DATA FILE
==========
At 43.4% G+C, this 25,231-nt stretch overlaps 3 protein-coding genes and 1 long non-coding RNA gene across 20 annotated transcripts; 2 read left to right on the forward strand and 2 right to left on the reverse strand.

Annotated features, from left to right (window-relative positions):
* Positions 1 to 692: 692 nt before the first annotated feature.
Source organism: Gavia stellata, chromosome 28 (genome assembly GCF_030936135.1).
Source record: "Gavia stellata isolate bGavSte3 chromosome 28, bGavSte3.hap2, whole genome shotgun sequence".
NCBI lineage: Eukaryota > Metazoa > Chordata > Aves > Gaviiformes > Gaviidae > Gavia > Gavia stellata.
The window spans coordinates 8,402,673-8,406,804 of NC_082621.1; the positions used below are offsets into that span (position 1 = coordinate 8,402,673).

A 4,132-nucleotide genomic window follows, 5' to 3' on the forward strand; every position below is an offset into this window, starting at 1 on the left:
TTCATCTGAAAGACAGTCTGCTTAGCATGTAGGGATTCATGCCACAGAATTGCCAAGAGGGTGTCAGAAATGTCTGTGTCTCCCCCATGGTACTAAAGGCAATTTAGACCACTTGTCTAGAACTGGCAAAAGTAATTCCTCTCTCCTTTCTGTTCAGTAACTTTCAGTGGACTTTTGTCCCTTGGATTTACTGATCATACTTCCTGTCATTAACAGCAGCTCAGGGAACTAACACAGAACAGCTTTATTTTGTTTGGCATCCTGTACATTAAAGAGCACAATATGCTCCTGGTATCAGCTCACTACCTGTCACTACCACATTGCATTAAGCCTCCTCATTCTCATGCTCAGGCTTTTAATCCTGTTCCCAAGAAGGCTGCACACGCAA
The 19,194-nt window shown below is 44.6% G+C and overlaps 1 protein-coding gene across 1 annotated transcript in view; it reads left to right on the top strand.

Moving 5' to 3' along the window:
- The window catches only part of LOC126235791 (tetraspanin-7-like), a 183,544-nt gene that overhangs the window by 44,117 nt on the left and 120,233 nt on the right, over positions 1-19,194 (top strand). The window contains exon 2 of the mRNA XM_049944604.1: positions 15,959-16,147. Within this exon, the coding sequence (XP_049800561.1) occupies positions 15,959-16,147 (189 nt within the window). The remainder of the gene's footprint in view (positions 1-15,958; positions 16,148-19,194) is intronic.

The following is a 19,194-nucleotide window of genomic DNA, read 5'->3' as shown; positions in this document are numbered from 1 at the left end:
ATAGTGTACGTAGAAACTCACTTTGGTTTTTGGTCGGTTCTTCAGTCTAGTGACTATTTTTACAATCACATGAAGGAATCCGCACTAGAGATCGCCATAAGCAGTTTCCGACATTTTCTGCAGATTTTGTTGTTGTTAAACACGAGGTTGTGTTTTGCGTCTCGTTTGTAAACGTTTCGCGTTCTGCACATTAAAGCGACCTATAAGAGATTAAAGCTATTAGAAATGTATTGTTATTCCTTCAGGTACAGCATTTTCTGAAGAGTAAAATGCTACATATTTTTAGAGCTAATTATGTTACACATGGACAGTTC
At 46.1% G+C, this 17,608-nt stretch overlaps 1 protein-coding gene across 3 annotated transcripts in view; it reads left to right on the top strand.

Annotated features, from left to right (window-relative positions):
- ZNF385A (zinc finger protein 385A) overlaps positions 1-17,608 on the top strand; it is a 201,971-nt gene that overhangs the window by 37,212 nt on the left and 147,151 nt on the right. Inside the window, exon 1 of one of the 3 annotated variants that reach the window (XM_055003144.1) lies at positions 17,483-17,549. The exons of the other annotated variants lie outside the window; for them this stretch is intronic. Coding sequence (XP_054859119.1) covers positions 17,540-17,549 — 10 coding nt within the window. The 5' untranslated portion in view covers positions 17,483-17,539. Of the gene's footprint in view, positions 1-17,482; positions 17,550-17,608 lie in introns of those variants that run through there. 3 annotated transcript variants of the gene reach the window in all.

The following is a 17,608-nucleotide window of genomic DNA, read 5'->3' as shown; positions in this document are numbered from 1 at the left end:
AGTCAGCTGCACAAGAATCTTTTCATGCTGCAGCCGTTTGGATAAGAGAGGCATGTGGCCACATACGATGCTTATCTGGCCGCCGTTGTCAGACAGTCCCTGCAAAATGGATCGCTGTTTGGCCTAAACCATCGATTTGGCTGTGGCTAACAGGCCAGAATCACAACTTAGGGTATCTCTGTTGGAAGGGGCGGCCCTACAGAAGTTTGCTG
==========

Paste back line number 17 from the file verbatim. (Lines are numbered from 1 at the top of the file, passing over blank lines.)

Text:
- ZNF385A (zinc finger protein 385A) overlaps positions 1-17,608 on the top strand; it is a 201,971-nt gene that overhangs the window by 37,212 nt on the left and 147,151 nt on the right. Inside the window, exon 1 of one of the 3 annotated variants that reach the window (XM_055003144.1) lies at positions 17,483-17,549. The exons of the other annotated variants lie outside the window; for them this stretch is intronic. Coding sequence (XP_054859119.1) covers positions 17,540-17,549 — 10 coding nt within the window. The 5' untranslated portion in view covers positions 17,483-17,539. Of the gene's footprint in view, positions 1-17,482; positions 17,550-17,608 lie in introns of those variants that run through there. 3 annotated transcript variants of the gene reach the window in all.